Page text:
At the Department of Communications and Computer Engineering, (Faculty of ICT, University of Malta [UM]), on a project led by Prof. Ing. Saviour Żammit, we created an RPGV by modifying a radio-controlled vehicle and used it to test the suitability and safety of 3G, 4G, and Wi-Fi networks.

Fast communication between driver and car is crucial for the safety of RPGVs. If information from the car takes too long to reach the driver, they won’t be able to react quickly enough to avoid obstacles and accidents.

On Wi-Fi networks, we found that when the connection moved from one base-station (the receiver-transmitter that serves as the hub of a local wireless network) to another, the handover took too long. This problem meant that whilst the connection was transferring, the video was lost, leaving the car blind. This is obviously dangerous and means that these networks are not safe enough for automated cars. 3G was not fast enough to transmit video in real-time.

The next step was to set up an outdoor racetrack to test the RPGV over the 4G network on UM grounds. We varied the networks’ signal delay and the camera’s range of view, then measured the lap times, distance travelled and road cones hit to calculate driving accuracy. Finally, we compared them to how accurate the drivers thought they were driving.

We concluded that 4G mobile networks allow adequate remote control of an RPGV, although the amount of delay left little room for error. A faster 5G network would be able to act quickly enough to avoid accidents, so self-driving cars will need to wait a bit longer before becoming a reality.

This research was carried out as part of the Masters of Science (Telecommunications) program, Faculty of ICT, UM, supported by GO plc and the Research Fund Committee of the UM.

Author: Clint Galea

Systematic Failure, Persistence and Success – A Table of Early School Leavers

In Europe, around one in 10 students (18-24 years old) is an ‘early school leaver’. For Malta, it is one in five. A fifth of our local student population is neither in school, nor in training, and with less than five SEC exams under their belt, Malta’s public education investment (~6% GDP) is not seeing much fruit. Cassi Camilleri speaks to Prof. Carmel Borg about what is needed to abandon the antiquated system our communities are being marred by. Photography by Elisa von Brockdorff.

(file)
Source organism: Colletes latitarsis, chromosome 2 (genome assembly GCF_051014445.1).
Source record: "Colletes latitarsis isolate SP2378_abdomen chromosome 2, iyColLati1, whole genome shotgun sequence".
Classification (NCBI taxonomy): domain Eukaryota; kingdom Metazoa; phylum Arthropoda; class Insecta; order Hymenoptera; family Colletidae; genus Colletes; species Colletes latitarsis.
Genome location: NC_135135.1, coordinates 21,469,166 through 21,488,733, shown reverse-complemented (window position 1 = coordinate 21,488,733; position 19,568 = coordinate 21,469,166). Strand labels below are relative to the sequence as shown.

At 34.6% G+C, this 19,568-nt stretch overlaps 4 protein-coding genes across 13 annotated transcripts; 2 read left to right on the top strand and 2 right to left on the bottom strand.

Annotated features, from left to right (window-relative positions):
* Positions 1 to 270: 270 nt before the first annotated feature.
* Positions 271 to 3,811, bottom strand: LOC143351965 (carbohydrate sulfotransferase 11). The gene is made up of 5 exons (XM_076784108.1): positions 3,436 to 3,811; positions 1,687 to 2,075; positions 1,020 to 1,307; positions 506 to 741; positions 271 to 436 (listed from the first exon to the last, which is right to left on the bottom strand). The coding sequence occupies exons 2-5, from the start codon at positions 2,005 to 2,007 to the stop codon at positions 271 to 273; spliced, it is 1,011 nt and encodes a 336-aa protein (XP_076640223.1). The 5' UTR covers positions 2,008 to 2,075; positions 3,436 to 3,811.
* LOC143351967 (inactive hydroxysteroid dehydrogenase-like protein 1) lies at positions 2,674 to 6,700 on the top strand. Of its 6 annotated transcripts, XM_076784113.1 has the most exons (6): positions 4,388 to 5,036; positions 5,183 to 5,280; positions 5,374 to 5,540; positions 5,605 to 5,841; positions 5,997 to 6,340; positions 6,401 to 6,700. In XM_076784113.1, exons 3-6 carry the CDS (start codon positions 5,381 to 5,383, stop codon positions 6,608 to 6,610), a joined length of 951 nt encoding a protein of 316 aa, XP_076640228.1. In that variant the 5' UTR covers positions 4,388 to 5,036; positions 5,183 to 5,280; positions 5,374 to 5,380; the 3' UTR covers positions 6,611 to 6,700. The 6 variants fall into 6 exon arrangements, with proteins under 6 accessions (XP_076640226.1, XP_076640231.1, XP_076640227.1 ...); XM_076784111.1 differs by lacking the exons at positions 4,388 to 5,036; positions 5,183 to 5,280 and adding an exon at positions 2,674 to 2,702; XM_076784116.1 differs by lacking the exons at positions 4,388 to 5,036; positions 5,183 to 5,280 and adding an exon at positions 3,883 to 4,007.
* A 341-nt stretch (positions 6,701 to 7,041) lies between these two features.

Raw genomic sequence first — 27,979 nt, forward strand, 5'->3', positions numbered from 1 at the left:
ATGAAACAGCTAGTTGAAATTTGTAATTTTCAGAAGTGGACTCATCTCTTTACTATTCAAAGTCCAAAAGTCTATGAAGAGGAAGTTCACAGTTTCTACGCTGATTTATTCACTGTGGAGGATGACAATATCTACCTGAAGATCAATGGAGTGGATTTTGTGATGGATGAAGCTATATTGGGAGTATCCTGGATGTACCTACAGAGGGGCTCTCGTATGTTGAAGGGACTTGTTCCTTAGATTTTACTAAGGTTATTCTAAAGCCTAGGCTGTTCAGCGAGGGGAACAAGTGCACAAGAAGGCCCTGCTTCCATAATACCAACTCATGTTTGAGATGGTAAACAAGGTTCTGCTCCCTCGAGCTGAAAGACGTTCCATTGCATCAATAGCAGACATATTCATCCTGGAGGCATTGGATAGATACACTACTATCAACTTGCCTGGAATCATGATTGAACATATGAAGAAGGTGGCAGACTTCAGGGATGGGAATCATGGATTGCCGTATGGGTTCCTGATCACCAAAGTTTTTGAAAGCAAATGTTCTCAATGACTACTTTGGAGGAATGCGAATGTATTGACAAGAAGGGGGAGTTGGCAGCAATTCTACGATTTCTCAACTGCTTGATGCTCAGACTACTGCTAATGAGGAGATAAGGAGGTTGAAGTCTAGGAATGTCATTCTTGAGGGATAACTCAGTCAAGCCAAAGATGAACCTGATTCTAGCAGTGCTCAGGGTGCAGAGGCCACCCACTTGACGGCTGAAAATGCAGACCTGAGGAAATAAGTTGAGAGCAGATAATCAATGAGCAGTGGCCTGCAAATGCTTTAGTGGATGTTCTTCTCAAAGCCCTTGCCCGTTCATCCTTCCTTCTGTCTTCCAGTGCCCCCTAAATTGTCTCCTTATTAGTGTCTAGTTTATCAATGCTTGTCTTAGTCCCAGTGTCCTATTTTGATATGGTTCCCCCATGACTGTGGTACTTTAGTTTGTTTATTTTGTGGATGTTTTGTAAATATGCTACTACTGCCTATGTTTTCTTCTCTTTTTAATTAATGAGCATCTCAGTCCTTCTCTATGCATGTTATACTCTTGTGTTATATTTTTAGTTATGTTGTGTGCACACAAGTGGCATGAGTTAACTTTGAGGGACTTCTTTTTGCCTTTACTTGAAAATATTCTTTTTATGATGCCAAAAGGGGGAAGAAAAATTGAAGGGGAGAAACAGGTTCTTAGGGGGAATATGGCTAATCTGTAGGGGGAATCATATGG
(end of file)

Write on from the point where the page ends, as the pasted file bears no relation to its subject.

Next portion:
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Hand pose replication using a robotic arm

Robotics is the future. Simple but true. Even today, they support us, make the products we need and help humans to get around. Without robots we would be worse off.  Kirsty Aquilina (supervised by Dr Kenneth Scerri) developed a system where a robotic arm could be controlled just by using one’s hand.

The setup was fed images through a single camera. The camera was pointed towards a person’s hand that held a green square marker. The computer was programmed to detect the corners of the marker. These corners give enough information to figure out the hand’s posture in 3D. By using a Kalman Filter, hand movements are tracked and converted into the angles required by the robotic arm.

The robotic arm looks very different from a human one and has limited movement since it has only five degrees of freedom. Within these limitations, the robotic arm can replicate a person’s hand pose. The arm replicates a person’s movement immediately  so  that a person can easily make the robot move around quickly.Controlling robots from afar is essential when there is no prior knowledge of the environment. It allows humans to work safely in hazardous environments like bomb disposal, or when saving lives performing remote microsurgery. In the future, it could assist disabled people.

This research was performed as part of a Bachelor of Engineering (Honours) at the Faculty of Engineering.

A video of the working project can be found at: